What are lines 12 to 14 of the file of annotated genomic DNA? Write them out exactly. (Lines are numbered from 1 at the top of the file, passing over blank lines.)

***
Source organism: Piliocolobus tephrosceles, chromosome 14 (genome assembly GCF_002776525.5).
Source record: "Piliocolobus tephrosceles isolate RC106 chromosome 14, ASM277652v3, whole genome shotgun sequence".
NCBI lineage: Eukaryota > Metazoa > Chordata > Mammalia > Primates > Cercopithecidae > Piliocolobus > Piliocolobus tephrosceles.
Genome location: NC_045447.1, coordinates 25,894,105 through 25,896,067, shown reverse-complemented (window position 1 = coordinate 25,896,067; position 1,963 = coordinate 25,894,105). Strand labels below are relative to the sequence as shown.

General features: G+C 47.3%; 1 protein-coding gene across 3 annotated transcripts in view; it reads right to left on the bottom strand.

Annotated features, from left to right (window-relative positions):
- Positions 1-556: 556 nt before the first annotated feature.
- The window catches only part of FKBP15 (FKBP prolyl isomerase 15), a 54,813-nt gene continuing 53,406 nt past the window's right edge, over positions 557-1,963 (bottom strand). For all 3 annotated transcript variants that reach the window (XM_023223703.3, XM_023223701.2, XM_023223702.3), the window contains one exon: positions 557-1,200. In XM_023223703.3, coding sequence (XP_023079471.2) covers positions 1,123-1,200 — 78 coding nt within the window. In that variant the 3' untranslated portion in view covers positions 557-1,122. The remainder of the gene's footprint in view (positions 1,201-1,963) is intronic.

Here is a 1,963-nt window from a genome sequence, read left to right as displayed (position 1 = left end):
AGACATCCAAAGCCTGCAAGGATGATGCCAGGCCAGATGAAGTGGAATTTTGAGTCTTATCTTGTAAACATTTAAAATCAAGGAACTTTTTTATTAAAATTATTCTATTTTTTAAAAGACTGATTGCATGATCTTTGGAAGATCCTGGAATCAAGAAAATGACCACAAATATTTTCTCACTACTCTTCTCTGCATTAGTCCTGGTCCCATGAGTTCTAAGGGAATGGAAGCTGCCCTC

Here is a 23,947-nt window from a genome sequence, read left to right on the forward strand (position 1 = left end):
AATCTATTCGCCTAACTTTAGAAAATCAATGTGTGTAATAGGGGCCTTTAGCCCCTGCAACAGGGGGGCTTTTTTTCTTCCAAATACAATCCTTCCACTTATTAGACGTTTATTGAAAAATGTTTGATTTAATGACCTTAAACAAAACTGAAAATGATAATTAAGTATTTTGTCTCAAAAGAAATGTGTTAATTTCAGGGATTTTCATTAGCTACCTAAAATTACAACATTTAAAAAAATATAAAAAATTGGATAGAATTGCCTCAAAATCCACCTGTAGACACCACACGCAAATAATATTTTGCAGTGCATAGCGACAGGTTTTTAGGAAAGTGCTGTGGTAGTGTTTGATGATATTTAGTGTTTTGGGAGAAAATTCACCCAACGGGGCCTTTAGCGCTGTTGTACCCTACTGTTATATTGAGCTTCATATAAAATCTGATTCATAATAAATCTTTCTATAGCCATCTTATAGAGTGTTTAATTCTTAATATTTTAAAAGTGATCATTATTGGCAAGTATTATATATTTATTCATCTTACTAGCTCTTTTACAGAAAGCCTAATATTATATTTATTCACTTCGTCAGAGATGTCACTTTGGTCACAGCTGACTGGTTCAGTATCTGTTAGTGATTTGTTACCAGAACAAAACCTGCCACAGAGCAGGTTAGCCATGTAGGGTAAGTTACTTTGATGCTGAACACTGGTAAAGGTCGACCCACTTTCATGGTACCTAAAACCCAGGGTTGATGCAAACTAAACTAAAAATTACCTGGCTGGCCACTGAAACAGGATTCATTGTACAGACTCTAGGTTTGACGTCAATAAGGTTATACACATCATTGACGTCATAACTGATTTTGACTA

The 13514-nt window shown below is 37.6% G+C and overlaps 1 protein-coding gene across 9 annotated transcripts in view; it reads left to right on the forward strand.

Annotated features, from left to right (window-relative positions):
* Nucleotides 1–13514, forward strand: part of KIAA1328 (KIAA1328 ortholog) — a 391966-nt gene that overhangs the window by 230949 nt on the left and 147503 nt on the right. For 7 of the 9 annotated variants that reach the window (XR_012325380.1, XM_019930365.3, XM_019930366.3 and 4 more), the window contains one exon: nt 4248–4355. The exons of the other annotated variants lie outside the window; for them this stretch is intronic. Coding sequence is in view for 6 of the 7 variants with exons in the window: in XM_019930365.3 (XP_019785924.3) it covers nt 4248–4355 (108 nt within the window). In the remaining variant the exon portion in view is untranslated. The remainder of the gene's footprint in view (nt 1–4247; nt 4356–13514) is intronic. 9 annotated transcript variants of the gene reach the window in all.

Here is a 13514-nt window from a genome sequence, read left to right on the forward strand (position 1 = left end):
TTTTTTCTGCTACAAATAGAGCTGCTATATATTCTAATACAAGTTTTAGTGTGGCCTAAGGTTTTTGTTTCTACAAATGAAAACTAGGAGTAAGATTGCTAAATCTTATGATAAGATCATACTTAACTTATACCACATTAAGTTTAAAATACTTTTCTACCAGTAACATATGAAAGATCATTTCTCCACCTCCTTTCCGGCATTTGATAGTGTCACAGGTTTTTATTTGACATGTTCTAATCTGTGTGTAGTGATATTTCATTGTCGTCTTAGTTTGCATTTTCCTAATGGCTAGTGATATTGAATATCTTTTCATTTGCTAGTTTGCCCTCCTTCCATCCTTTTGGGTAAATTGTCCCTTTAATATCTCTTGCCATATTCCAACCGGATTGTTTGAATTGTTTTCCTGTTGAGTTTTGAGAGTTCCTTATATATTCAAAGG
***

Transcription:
AATCTATTCGCCTAACTTTAGAAAATCAATGTGTGTAATAGGGGCCTTTAGCCCCTGCAACAGGGGGGCTTTTTTTCTTCCAAATACAATCCTTCCACTTATTAGACGTTTATTGAAAAATGTTTGATTTAATGACCTTAAACAAAACTGAAAATGATAATTAAGTATTTTGTCTCAAAAGAAATGTGTTAATTTCAGGGATTTTCATTAGCTACCTAAAATTACAACATTTAAAAAAATATAAAAAATTGGATAGAATTGCCTCAAAATCCACCTGTAGACACCACACGCAAATAATATTTTGCAGTGCATAGCGACAGGTTTTTAGGAAAGTGCTGTGGTAGTGTTTGATGATATTTAGTGTTTTGGGAGAAAATTCACCCAACGGGGCCTTTAGCGCTGTTGTACCCTACTGTTATATTGAGCTTCATATAAAATCTGATTCATAATAAATCTTTCTATAGCCATCTTATAGAGTGTTTAATTCTTAATATTTTAAAAGTGATCATTATTGGCAAGTATTATATATTTATTCATCTTACTAGCTCTTTTACAGAAAGCCTAATATTATATTTATTCACTTCGTCAGAGATGTCACTTTGGTCACAGCTGACTGGTTCAGTATCTGTTAGTGATTTGTTACCAGAACAAAACCTGCCACAGAGCAGGTTAGCCATGTAGGGTAAGTTACTTTGATGCTGAACACTGGTAAAGGTCGACCCACTTTCATGGTACCTAAAACCCAGGGTTGATGCAAACTAAACTAAAAATTACCTGGCTGGCCACTGAAACAGGATTCATTGTACAGACTCTAGGTTTGACGTCAATAAGGTTATACACATCATTGACGTCATAACTGATTTTGACTA

The 13514-nt window shown below is 37.6% G+C and overlaps 1 protein-coding gene across 9 annotated transcripts in view; it reads left to right on the forward strand.

Annotated features, from left to right (window-relative positions):